Patchwork regulator: core: Clean enabling always-on regulators + their supplies

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Submitter Doug Anderson
Date Dec. 6, 2018, 10:23 p.m.
Message ID <20181206222318.240401-1-dianders@chromium.org>
Download mbox | patch
Permalink /patch/674743/
State New
Headers show

Comments

Doug Anderson - Dec. 6, 2018, 10:23 p.m.
At the end of regulator_resolve_supply() we have historically turned
on our supply in some cases.  This could be for one of two reasons:

1. If resolving supplies was happening before the call to
   set_machine_constraints() we needed to predict if
   set_machine_constraints() was going to turn the regulator on and we
   needed to preemptively turn the supply on.
2. Maybe set_machine_constraints() happened before we could resolve
   supplies (because we failed the first time to resolve) and thus we
   might need to propagate an enable that already happened up to our
   supply.

Historically regulator_resolve_supply() used _regulator_is_enabled()
to decide whether to turn on the supply.

Let's change things a little bit.  Specifically:

1. Let's try to enable the supply and the regulator in the same place,
   both in set_machine_constraints().  This means that we have exactly
   the same logic for enabling the supply and the regulator.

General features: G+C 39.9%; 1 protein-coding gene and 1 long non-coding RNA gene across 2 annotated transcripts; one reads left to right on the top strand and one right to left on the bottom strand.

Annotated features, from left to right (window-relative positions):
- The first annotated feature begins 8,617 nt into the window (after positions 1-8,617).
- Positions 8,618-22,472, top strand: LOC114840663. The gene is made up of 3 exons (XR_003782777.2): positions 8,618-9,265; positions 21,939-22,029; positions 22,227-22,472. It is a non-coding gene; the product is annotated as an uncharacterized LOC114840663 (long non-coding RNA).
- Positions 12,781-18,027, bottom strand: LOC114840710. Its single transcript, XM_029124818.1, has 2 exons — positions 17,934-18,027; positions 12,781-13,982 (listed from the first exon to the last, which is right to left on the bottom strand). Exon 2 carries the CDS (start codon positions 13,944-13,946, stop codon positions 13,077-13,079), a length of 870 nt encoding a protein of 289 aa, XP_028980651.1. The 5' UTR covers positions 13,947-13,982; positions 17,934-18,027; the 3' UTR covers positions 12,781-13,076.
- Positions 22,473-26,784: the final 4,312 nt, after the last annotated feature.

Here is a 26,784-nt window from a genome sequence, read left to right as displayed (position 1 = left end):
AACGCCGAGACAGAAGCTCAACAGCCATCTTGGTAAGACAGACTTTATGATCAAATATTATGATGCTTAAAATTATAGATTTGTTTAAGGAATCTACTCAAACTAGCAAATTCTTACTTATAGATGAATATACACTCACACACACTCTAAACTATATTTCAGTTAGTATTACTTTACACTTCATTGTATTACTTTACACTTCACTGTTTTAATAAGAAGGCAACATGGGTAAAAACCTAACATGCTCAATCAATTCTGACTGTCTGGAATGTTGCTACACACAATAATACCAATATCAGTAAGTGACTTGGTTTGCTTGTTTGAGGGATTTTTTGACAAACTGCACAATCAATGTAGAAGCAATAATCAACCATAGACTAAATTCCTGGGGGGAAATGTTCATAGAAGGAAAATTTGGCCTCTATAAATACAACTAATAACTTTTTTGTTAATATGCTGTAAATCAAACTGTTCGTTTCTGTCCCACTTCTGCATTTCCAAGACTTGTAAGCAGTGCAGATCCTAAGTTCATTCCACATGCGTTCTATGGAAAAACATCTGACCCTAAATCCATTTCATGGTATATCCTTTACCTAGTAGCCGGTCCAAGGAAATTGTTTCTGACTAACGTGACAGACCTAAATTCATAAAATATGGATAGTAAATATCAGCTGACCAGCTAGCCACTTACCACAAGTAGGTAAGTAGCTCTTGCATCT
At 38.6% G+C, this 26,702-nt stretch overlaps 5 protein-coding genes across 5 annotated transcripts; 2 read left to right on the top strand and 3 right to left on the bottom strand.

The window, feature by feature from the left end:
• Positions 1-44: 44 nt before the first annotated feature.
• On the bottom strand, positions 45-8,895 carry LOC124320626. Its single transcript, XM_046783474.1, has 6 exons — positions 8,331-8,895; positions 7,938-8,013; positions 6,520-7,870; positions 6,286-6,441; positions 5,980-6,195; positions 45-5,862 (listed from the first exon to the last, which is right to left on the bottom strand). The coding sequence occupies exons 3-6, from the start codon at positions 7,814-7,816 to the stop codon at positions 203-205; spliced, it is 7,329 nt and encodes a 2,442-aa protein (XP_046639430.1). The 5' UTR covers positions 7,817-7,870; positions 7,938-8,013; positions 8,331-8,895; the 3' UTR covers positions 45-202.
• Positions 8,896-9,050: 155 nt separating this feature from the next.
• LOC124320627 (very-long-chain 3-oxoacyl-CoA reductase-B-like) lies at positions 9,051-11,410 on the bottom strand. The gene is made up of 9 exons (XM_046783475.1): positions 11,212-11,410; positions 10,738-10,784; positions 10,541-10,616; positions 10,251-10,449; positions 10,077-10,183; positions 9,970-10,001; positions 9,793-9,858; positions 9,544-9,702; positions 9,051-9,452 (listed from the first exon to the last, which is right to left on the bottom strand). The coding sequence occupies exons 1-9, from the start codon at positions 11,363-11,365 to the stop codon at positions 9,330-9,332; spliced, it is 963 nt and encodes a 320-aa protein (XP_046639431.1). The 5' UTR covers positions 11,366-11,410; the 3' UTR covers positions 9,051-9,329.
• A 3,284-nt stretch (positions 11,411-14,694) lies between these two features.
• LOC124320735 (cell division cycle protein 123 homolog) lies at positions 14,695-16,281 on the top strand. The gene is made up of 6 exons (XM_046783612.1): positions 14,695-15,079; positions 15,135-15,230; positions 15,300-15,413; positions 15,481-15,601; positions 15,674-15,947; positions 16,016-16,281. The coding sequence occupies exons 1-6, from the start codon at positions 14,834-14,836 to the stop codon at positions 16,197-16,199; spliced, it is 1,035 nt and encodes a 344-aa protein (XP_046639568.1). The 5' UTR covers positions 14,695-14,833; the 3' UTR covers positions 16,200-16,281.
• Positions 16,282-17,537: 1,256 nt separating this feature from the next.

2. Let's properly set use_count when we enable always-on or boot-on
   regulators even for those that don't have supplies.  The previous
   commit 1fc12b05895e ("regulator: core: Avoid propagating to
   supplies when possible") only did this right for regulators with
   supplies.
3. Let's make it clear that the only time we need to enable the supply
   in regulator_resolve_supply() is if the main regulator is currently
   in use.  By using use_count (like the rest of the code) to decide
   if we're going to enable our supply we keep everything consistent.

Overall the new scheme should be cleaner and easier to reason about.
In addition to fixing regulator_summary to be more correct (because of
the more correct use_count), this change also has the effect of no
longer using _regulator_is_enabled() in this code path.
_regulator_is_enabled() could return an error code for some regulators
at bootup (like RPMh) that can't read their initial state.  While one
can argue that the design of those regulators is sub-optimal, the new
logic sidesteps this brokenness.  This fix in particular fixes
observed problems on Qualcomm sdm845 boards which use the
above-mentioned RPMh regulator.  Those problems were made worse by
commit 1fc12b05895e ("regulator: core: Avoid propagating to supplies
when possible") because now we'd think at bootup that the SD
regulators were already enabled and we'd never try them again.

Fixes: 1fc12b05895e ("regulator: core: Avoid propagating to supplies when possible")
Reported-by: Evan Green <evgreen@chromium.org>
Signed-off-by: Douglas Anderson <dianders@chromium.org>
---

 drivers/regulator/core.c | 19 ++++++++++++++++---
 1 file changed, 16 insertions(+), 3 deletions(-)
Brian Masney - Dec. 7, 2018, 1:31 a.m.
On Thu, Dec 06, 2018 at 02:23:18PM -0800, Douglas Anderson wrote:
> At the end of regulator_resolve_supply() we have historically turned
> on our supply in some cases.  This could be for one of two reasons:
> 
> 1. If resolving supplies was happening before the call to
>    set_machine_constraints() we needed to predict if
>    set_machine_constraints() was going to turn the regulator on and we
>    needed to preemptively turn the supply on.
> 2. Maybe set_machine_constraints() happened before we could resolve